JBO: Joystiq Box Office, January 25 - January 29

Kevin Kelly
K. Kelly|01.30.10

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JBO: Joystiq Box Office, January 25 - January 29

We can't be gaming all the time, despite our best efforts, and from time to time we'll actually take advantage of the movie-playing abilities on our gaming systems. JBO features our top picks for XBL, PSN, Netflix's Watch Instantly and Blu-ray each week.

This writer has been out at Sundance for the past nine days, so week's JBO will be heavily influenced by independent films, past Sundance hits and a bit of the bizarre. Check out the list, and let us know what your favorite indie film is.

Recommendation of the Week:

Cube (DVD $14.98, lower at retailers. Pray for a Blu-ray release)
Director Vincenzo Natali has a new film at Sundance 2010 called Splice. It's a dark science fiction story about genetic manipulation, and you can read all about it right here. However, he first burst onto the scene 13 years ago with his thriller Cube. Seven strangers from completely different walks of life wake up inside a bizarre cube-shaped room, with exit hatches built onto the four walls, the ceiling, and the floor. They have no idea how they got there, or how to get out. Each hatch leads into another, identical room, and some come complete with devious booby traps. But the real movie isn't about the Cube itself, it's about how human psyche unravels when you're stuck in a situation that makes no sense to your brain. After you give this a whirl, move on to his movies Cypher and Nothing for more good stuff.

Read on after the break for the rest of our recommendations, and let us know what you're watching!

Xbox Live Video Marketplace (Xbox 360)

The City of Lost Children (240($3) SD to rent)
Do you like science fiction, steampunk and weird-as-hell French films? Then this was custom-made for you. This movie was co-directed by Marc Caro and Jean-Pierre Jeunet, who had previously collaborated on the also-excellent Delicatessen. Jeunet would go on to direct Amelie, A Very Long Engagement and Alien Resurrection, but my favorite is still this movie, which premiered at the Cannes Film Festival in 1995. It's about a dystopian future full of bizarre characters, and revolving around a bizarre scientist who is stealing children to try and make them cry so he can steal their tears. Strange, right? There's also an entire legion of misfits who worship technology, and have their eyes and ears replaced with bizarre machinery. Ron Perl stars as a strongman who is trying to watch after a mute little boy who eats everything and ... well, you just need to see this one to believe it.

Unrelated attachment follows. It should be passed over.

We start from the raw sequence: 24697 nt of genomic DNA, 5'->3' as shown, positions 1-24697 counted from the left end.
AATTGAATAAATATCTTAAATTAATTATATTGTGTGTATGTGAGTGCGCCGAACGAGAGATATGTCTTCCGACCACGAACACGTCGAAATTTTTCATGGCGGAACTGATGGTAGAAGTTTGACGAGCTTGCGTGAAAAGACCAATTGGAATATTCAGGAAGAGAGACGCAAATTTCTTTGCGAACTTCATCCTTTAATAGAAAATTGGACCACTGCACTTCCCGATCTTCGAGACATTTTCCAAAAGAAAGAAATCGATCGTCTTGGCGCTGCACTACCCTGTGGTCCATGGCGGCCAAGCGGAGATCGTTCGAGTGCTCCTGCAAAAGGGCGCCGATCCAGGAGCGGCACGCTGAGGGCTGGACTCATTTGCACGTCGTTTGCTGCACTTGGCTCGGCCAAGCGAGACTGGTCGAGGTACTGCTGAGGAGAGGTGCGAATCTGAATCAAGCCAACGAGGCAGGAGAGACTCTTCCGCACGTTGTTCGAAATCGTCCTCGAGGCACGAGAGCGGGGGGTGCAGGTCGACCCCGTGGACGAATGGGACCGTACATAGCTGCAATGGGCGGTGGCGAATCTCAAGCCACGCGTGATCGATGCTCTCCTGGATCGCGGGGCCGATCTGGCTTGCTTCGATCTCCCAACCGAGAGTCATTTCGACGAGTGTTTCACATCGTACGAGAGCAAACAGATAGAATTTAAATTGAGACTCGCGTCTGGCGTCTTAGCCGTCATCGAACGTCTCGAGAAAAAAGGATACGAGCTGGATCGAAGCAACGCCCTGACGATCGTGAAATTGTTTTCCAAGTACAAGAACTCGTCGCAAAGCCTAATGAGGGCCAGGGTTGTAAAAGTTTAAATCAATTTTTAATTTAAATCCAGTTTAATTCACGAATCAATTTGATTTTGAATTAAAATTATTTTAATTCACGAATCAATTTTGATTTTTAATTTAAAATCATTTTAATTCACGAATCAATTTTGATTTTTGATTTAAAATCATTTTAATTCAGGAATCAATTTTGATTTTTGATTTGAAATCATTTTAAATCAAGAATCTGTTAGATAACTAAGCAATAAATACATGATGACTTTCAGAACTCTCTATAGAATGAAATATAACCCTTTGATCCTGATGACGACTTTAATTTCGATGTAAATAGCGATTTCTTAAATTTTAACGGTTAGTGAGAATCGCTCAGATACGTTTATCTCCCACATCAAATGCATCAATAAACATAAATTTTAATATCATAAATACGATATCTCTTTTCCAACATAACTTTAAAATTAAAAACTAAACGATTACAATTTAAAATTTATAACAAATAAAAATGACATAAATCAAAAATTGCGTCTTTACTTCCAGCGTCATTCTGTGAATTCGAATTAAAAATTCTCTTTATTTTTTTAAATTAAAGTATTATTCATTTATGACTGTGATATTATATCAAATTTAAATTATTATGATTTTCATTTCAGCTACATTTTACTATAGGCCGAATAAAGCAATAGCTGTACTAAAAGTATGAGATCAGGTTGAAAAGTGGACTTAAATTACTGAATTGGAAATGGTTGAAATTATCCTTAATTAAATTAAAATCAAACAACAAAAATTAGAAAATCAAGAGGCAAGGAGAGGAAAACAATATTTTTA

Netflix Watch Instantly (Mac/PC, Xbox Live, PS3, subscription required: starts at $8.99 per month)

Lock, Stock, and Two Smoking Barrels
This film blasted onto the scene and propelled director Guy Ritchie into the limelight at Sundance back in 1999, and in my opinion it's still the strongest of all of his films. These characters aren't the brightest apples in the barrel, but they're the kind of guys you'd want to spend an entire weekend with. Ritchie obviously shares the Quentin Tarantino gene of multiple-running-storylines, and Lock, Stock uses them to the extreme. Instead of carousing down the flashback route, Ritchie is content to spin multiple stories all at the same time, and then smash them together like toy train on a track in his backyard. And he does it with a killer soundtrack, terrific performances, and of lot of humor. There's a lot of Cockney rhyming slang in here, the American introduction to Vinnie Jones, and everyone's favorite baldie, Jason Statham. Good stuff.

PlayStation Store (PlayStation 3 or PSP)

Reservoir Dogs (4.50 to rent in HD, $2.99 to rent in SD, $9.99 to own in SD)
And speaking of Quentin Tarantino, this is the film that started it all. Back at Sundance in 1992, Reservoir Dogs introduced the world to Quentin and gave fanboys and girls around the world something to hang on their walls when this movie poster came out. All these years later, it's impressive how this film holds up. As much as if it were made yesterday. Inglorious Basterds might be his most mature and least self-indulgent film, but Reservoir Dogs revels gloriously in it's own violence, references and music. In fact, queue this up with the Brad Pitt "Natzi" movie and give yourself a treat of a double feature. I remember seeing this film for the first time (on video unfortunately) back when I was in college, and it struck me so hard that I bought the subway-sized poster and hung it on my apartment wall. In fact, it's still striking me, which is why I purchased this minimalist version of a Reservoir Dogs movie poster just yesterday. I know, it's a sickness. A sweet sickness.

Blu-ray Disc (PlayStation 3)

Surrogates ($39.99, lower at many retailers)
There's nothing independent about Surrogates, especially since it was put out by Disney's Buena Vista Studios, but are we going to hold that against it? After all, this movie has Bruce Willis, science fiction and robots in it. Plus, it's based on a comic book series. How can you fault that? It's set in a future where pristine, young, hot robotic versions of ourselves take over our lives. So what could possibly go wrong in that world? Find out as John McClane takes on Robby the Robot, albeit with a terrible haircut and in something that feels like it's trying to be I, Robot. Okay, all kidding aside, it's actually a decent little flick that was largely ignored when it came out last year and it deserves a second look. It has great visuals, a punchy soundtrack, and although it's only set in the year 2017, it says some interesting things about our own obsession with beauty and perfection.
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